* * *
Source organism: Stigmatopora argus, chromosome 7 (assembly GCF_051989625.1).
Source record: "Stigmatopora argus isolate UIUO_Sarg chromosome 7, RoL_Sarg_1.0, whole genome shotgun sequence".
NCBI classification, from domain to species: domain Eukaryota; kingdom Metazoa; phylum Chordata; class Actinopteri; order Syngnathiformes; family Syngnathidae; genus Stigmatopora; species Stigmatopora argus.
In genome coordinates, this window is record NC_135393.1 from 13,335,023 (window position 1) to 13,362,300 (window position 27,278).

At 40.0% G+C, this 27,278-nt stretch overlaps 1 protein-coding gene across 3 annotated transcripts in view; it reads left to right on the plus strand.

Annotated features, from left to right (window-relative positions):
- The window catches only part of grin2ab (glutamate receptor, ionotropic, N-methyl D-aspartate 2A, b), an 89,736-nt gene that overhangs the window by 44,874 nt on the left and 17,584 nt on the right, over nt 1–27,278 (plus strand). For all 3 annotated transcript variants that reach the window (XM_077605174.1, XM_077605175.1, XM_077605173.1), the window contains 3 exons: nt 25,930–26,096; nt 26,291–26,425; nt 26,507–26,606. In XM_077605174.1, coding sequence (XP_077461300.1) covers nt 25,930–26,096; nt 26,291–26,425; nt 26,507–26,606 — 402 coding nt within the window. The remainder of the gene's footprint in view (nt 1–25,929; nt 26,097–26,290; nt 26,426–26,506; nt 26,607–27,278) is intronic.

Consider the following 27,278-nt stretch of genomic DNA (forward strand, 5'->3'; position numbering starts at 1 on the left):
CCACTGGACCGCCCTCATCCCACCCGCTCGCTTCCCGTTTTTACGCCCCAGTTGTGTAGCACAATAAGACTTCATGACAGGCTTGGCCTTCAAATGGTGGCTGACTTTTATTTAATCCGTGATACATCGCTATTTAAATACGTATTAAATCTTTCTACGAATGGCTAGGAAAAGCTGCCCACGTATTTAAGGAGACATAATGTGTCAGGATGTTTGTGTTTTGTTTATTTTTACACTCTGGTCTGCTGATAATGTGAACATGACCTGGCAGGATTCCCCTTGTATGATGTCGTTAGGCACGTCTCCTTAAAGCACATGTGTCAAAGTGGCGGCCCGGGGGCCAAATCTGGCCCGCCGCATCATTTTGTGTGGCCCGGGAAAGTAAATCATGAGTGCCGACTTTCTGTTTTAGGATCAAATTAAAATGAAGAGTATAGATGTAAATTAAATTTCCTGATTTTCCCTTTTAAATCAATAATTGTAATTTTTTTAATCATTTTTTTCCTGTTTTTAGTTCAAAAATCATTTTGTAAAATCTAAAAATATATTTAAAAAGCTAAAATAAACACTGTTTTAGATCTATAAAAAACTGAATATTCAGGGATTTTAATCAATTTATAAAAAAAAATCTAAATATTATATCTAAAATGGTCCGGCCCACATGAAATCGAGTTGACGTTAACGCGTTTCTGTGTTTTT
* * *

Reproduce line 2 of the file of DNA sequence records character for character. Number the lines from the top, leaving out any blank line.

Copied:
Source record: "Stigmatopora argus isolate UIUO_Sarg chromosome 7, RoL_Sarg_1.0, whole genome shotgun sequence".